According to a CDA statement, the portfolio exam process will work like this: “The portfolio licensure exam model created by AB 1524 will allow students at the six California dental schools to complete the licensure process over the course of their final year in dental school instead of waiting until after graduation. If they choose this option, students will be required to complete specific clinical experience benchmarks in seven categories and pass a final assessment in each area whenever they and the dental school faculty feel they are ready. Once all experience benchmarks and assessments have been completed satisfactorily, the students will submit their finished portfolio to the Dental Board for final approval and licensure.”
Even though the new law becomes effective Jan. 1, 2011, the dental board will need time to adopt and obtain approval for the regulations containing the more detailed structure of the portfolio exam process, which will likely take one to two years. Each dental school will then be required to develop its own process, calibrate faculty examiners and make the portfolio exam available to students.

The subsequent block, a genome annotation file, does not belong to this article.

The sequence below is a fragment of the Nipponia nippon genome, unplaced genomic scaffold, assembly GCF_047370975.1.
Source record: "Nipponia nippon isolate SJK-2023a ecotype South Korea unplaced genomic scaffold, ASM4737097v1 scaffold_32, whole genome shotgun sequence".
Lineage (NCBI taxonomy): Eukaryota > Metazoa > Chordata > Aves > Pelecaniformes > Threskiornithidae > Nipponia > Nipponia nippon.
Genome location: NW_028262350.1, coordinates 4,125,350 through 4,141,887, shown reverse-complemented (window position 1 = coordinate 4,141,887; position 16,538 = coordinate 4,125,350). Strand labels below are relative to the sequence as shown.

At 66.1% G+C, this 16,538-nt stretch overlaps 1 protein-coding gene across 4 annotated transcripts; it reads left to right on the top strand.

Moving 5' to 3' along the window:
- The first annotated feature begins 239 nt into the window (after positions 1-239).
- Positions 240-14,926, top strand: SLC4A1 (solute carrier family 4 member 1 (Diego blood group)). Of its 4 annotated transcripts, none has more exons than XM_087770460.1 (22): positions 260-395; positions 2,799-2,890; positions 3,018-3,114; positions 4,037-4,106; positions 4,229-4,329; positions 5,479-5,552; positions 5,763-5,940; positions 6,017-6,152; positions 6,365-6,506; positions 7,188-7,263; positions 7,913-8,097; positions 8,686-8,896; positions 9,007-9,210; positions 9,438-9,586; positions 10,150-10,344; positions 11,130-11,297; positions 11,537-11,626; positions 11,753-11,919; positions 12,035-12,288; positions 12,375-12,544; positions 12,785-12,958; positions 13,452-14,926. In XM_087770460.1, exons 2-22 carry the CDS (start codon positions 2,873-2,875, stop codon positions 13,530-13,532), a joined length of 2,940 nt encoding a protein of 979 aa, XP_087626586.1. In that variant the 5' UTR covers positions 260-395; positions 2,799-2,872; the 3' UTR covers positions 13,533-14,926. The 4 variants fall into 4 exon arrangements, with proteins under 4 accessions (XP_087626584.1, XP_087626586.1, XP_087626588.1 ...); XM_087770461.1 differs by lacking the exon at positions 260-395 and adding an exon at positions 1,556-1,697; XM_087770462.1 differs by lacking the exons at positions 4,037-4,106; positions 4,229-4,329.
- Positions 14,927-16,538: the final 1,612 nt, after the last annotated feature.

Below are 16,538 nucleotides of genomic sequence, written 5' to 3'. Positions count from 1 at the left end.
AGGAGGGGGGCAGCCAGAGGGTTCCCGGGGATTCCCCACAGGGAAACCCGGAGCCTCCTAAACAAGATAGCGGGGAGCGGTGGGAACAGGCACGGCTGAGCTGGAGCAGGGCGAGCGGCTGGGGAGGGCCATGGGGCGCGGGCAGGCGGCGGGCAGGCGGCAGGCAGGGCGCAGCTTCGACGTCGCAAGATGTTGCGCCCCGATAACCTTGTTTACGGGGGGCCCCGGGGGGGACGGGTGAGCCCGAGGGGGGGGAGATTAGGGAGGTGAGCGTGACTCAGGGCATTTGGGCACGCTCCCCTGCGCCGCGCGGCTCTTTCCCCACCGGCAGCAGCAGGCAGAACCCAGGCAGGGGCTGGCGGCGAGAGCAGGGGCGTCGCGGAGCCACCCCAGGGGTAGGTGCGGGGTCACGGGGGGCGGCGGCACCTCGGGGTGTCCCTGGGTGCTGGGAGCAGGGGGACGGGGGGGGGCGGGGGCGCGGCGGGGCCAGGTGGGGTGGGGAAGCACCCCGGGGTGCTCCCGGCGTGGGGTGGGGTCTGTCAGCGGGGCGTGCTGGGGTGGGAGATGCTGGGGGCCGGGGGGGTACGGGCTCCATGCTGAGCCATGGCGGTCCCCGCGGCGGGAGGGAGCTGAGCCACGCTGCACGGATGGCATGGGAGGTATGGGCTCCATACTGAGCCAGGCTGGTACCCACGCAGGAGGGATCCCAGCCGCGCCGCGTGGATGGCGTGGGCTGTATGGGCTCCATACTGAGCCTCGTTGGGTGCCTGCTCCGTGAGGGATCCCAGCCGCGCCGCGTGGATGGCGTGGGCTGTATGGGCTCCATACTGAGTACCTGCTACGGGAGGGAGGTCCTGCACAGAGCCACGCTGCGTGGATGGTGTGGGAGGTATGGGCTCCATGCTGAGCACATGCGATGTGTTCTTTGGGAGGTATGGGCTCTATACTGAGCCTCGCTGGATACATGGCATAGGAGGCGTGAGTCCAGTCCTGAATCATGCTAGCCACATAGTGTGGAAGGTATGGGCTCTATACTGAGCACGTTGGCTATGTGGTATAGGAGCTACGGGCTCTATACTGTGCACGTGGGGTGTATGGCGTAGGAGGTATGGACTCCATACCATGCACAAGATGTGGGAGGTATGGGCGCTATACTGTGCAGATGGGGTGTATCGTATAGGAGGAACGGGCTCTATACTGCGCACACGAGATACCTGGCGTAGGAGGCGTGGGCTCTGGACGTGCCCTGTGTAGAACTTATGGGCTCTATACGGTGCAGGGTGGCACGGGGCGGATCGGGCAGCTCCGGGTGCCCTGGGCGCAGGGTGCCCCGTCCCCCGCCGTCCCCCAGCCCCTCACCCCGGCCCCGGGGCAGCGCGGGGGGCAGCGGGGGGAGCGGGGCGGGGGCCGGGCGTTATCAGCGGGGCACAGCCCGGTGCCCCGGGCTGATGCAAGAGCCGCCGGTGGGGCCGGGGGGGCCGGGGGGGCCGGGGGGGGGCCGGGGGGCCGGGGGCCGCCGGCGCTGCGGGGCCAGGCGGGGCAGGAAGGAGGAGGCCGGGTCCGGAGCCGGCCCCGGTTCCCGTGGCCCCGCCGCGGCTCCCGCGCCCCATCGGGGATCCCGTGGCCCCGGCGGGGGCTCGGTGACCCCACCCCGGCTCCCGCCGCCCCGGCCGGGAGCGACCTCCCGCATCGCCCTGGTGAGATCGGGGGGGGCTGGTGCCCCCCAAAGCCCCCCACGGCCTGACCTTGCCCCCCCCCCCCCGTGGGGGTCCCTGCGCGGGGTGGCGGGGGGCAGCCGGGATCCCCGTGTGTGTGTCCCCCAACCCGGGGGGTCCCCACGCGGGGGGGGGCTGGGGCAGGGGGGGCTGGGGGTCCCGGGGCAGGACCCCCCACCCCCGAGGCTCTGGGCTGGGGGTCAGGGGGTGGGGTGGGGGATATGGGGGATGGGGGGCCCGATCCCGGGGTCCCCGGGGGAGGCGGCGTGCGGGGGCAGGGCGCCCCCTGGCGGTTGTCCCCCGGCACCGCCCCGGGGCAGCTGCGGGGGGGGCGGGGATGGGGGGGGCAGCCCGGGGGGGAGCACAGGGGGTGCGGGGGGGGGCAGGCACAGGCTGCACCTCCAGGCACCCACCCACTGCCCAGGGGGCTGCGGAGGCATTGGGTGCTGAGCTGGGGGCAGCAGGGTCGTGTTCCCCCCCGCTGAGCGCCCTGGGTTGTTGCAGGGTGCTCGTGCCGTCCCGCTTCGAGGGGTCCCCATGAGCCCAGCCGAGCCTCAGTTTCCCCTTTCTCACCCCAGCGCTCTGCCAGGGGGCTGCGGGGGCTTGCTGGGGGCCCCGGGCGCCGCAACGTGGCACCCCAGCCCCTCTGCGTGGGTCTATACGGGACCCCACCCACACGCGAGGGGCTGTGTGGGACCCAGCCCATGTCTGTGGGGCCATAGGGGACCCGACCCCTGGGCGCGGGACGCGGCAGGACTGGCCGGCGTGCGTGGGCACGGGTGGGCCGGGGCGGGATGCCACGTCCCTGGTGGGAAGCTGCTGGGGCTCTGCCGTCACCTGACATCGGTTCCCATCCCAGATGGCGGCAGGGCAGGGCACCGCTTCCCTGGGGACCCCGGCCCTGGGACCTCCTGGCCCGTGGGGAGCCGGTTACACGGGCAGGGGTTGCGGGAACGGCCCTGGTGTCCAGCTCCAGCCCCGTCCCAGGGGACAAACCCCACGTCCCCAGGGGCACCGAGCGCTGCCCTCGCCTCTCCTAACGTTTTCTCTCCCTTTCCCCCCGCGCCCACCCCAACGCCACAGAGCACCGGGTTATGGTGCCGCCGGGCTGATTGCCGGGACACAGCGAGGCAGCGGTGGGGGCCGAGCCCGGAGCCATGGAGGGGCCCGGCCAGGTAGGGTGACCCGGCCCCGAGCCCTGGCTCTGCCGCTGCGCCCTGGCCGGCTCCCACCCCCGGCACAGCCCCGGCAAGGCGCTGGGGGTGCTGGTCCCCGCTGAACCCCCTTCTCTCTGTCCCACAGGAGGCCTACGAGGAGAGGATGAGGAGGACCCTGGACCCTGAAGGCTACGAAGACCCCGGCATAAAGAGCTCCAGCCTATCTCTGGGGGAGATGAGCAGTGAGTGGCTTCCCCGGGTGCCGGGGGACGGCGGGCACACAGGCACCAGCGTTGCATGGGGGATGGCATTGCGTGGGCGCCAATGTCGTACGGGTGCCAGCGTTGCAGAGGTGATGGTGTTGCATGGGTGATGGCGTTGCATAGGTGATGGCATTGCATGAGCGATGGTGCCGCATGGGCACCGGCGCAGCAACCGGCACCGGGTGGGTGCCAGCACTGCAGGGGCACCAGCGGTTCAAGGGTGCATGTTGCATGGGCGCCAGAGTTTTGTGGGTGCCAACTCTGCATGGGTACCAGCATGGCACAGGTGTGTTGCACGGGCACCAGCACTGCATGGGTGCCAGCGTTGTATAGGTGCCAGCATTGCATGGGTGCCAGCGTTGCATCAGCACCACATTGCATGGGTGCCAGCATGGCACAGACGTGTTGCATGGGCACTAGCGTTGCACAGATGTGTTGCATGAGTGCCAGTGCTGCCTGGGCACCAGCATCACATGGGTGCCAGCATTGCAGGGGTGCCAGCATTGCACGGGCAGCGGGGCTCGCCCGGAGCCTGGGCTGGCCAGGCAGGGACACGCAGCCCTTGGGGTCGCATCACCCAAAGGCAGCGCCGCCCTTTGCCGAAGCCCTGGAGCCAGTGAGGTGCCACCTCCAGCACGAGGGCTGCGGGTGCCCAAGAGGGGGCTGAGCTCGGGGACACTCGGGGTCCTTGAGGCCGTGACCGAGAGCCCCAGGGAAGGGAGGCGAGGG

“Although the implementation phase will take some time and will vary by school, we are delighted to be launching this process with the enactment of AB 1524,” said Dr. Stewart. “California is now at the forefront of an exciting new era in dental licensure, and CDA is pleased to be a part of it.”
Candidates for initial licensure in California have other options, too.
Since 2008, the state has accepted a 12-month general practice residency or advanced education in general dentistry program accredited by the ADA Commission on Dental Accreditation as an alternative to a clinical licensure exam. In 2007, New York began requiring that candidates for initial licensure complete a year-long postgraduate residency (also known as PGY1) in lieu of taking an exam. Minnesota, Connecticut and Washington state also permit graduates the option of completing a PGY1.
California is also one of 46 states that offer licensure by credentials.